Close to 7 cents of the U.S. food dollar is value added by U.S. farms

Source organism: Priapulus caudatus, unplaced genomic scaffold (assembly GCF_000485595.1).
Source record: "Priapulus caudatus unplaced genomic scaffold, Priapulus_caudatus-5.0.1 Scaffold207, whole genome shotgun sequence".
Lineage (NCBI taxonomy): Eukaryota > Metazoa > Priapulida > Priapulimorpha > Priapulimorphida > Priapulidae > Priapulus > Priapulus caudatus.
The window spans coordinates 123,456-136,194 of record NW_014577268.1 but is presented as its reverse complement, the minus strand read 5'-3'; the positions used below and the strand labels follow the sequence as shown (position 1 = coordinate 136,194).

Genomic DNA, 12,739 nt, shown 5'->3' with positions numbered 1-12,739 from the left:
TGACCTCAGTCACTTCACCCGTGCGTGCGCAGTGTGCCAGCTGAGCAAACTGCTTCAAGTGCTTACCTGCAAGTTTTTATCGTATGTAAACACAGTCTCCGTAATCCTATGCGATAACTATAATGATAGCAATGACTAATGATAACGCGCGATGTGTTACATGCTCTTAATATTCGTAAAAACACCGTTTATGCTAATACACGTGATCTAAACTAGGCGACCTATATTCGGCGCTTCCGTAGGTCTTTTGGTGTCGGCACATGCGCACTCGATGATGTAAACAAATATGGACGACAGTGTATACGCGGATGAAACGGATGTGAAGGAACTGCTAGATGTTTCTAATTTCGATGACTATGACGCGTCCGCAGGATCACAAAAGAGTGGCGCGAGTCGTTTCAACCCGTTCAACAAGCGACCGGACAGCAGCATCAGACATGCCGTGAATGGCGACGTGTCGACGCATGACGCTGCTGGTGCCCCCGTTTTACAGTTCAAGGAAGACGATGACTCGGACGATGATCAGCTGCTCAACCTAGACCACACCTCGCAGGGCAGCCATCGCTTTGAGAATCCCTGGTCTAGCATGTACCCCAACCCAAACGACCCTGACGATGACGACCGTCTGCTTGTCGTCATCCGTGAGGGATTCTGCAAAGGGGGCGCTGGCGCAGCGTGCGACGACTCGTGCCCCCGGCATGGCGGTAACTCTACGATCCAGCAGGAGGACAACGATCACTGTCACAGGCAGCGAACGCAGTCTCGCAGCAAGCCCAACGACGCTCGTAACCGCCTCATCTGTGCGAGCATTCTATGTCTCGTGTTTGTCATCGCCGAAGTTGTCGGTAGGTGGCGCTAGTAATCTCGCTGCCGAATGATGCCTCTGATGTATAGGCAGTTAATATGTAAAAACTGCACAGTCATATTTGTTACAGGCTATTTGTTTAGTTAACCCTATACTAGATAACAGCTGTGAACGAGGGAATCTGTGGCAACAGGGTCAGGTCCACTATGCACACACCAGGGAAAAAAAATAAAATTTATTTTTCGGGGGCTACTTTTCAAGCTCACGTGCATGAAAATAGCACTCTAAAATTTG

For a typical dollar spent in 2011 by U.S. consumers on domestically produced food, 15.5 cents represents the farm share, or value added at the farm gate. The farm share includes the value added by the farmer; services and supplies from agribusinesses; and farm-level inputs from nonagribusiness industries. For example, the energy industry supplies natural gas to agribusinesses producing nitrogen fertilizers used on U.S. farms, and the finance and insurance industry supplies financial services to U.S. farmers. Nonagribusiness industries accounted for 4.6 cents of the farm share in 2011, and agribusinesses added 3.0 cents of value. From the remaining 7.9 cents of farm value added, 6.6 cents was produced on U.S. farms and 1.3 cents represents imported farm commodities purchased as inputs by U.S. producers. Most of the farm value added represents property income accruing to the farmers who own the farm operations. Salaries and benefits for hired farmworkers amounted to 1.7 cents. Net farm subsidies from the Government lowered farm commodity costs per food dollar by about 1 cent in 2011. This chart appears in “ERS Food Dollar Series Allows an Indepth Look at Farm-Level Components of the U.S. Food Dollar” in the July 2013 issue of Amber Waves magazine.
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